A rather unplanned and surprise locomotive model review this week! This is a review of Hornby’s 00 scale version of Gresley’s successful N2 class – a popular model train subject since Hornby Dublo days.
The current model is a tweaked version of the model produced by Mainline and then Dapol. The most recent release of this model has been the first DCC Ready version to-date. It is part of a hideously over-priced “London 1948” train pack. Many shops are now splitting the set and it can be purchased very cheaply, so today we ask whether it is worth snapping up!
Class: GNR/LNER Gresley N2 class
Use: Suburban Passenger
Region: North Eastern
Era: 1920 – 1962
GNR 1744 – Great Central Railway
Manufacturer: Hornby (ex-Dapol)
Motor: 5 pole loco-drive
DCC options: Latest versions DCC Ready- click here for DCC fitting guide
This ex-Dapol/Mainline model is a mixed bag. It has sprung buffers, nice handrails and some reasonable moulded detail, although the chimney is crude. The cab (above) has no interior with the mechanism visible and the running plate is flat and devoid of lamp irons.
The shape is reasonable and the character of the prototype has been captured well. The lack of details as mentioned above detracts from the look of the model, with the lack of a cab interior being a major gripe. Frustratingly, Hornby did not consider shifting the mechanism out of sight when they overhauled the chassis. There’s plenty of space in the body to accommodate a hidden mechanism – Tut tut Hornby!
The reviewed model is nicely finished in simple unlined black, if slightly shiny and devoid of a works plate. The top of the smokebox and boiler has a nasty moulding seam (see above). The model is of a Scottish-based locomotive, so it is an interesting and poor choice to be selected as part of a London train pack! Previous BR lined versions have been nicely finished, as has been a GNR version (see below). Preserved GNR 1744 is planned to be produced in 2013.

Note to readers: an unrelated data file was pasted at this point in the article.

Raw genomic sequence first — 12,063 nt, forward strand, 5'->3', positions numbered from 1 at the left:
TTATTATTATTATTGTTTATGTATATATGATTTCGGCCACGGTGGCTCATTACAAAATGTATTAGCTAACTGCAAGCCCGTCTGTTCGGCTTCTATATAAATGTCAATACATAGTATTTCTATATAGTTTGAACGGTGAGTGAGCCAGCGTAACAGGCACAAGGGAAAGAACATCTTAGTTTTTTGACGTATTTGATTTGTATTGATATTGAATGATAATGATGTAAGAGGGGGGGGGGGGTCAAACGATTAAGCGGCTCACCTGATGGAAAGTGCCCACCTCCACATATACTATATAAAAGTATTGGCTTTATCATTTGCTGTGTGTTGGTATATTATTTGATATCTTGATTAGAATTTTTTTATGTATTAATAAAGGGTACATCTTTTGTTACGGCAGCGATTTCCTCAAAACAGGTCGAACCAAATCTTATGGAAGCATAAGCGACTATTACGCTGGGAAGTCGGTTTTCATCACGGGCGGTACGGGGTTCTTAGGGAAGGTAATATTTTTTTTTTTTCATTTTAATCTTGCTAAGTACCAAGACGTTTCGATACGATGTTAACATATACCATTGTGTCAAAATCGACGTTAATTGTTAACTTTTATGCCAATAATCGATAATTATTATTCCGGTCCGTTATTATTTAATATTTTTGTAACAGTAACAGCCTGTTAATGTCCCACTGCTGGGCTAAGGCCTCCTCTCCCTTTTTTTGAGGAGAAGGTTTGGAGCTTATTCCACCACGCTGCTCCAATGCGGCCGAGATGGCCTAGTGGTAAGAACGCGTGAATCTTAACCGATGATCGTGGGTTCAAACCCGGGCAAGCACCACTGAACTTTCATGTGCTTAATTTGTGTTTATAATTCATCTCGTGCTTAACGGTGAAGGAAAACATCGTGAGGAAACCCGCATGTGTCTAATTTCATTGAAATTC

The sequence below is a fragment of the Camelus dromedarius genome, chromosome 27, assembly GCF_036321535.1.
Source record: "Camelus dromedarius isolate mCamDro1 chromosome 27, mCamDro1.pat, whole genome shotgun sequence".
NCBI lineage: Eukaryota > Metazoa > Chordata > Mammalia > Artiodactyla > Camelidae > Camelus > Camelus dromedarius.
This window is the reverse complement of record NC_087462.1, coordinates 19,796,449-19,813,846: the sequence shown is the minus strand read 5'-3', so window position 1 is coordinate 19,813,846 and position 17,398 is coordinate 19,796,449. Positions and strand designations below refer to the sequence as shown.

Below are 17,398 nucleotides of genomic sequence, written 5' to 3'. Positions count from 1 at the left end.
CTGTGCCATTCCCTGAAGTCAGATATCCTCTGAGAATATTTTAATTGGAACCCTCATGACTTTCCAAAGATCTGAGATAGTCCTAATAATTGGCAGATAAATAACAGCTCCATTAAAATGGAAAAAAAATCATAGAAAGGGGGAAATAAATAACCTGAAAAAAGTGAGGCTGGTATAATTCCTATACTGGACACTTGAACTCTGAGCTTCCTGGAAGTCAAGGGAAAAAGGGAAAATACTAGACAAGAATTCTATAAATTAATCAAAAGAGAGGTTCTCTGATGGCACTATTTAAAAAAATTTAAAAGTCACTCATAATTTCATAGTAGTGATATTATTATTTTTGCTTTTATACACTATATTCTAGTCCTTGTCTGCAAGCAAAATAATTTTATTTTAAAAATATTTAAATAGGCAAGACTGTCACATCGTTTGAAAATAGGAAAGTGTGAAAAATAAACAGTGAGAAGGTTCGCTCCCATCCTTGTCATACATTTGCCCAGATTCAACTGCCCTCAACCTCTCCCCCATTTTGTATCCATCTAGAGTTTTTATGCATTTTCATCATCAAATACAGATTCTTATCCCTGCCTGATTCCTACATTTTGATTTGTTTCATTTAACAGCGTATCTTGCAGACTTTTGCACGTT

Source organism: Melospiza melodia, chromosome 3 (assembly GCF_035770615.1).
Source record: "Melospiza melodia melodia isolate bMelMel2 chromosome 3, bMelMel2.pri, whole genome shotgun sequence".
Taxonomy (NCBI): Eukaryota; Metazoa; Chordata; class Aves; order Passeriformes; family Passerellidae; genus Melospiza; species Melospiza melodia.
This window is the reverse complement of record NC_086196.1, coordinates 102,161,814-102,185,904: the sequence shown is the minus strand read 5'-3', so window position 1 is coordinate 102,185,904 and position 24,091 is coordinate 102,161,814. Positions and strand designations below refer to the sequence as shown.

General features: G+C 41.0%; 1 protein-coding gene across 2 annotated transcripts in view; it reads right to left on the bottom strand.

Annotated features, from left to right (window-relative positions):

A modern, smooth and fairly quiet mechanism. Pick-up’s are ok, if a little more sensitive than it could have been. Overall, it is a very nice runner though.
It can handle 4-5 bogey carriages around tight second radius curves with minimal slippage. This surprised me somewhat, as the press have marked it down considerably in this area. It is true that it is not an amazing hauler and not relatively as strong as the prototype, which was classified by BR as 3P2F. It has none-the-less proven to be a useful model here at Locoyard.
It has a few good things going for it, such as sprung buffers, handrails, and a decent DCC Ready mechanism that’s easy to add a decoder to (click here for more). It has no NEM couplings, does not have the best detailing and the motor is visible in the cab which makes the model look dated.
Unquestionably the RRP for the London 1948 train pack and the yet-to-be released GNR 1744 is far too high. In reality, this model should be sitting in the Railroad range with a proportional price tag. Fortunately, the public seems quite aware of this and have not bought many of the train packs! *The N2 at £30-£40 represents very good value for money
Overall Locoyardometer Score: 3.1 or 3.5* at £30-£40
This not a fantastic model – the real big gripe being that the motor being is visible in the cab. Hornby should have pitched the N2 as a Railroad model, but instead priced on par with Bachmann’s fantastic BR Standard 3MT, which blows the Hornby N2 out of the water in every department. But as of January 2013; retailers are heavily discounting the Scottish locomotive and splitting it from the 1948 London train pack. This model is worth £30-£40 new and at that price it is just a 4 star model that’s worth considering. Otherwise, it is a 3 star model.
Detailometer 2.5, Outlineometer 3, Finishometer 4, Motorometer 4.5, Powerometer 3, Specometer 2.5, Valueometer 2, Locoyardometer 3.1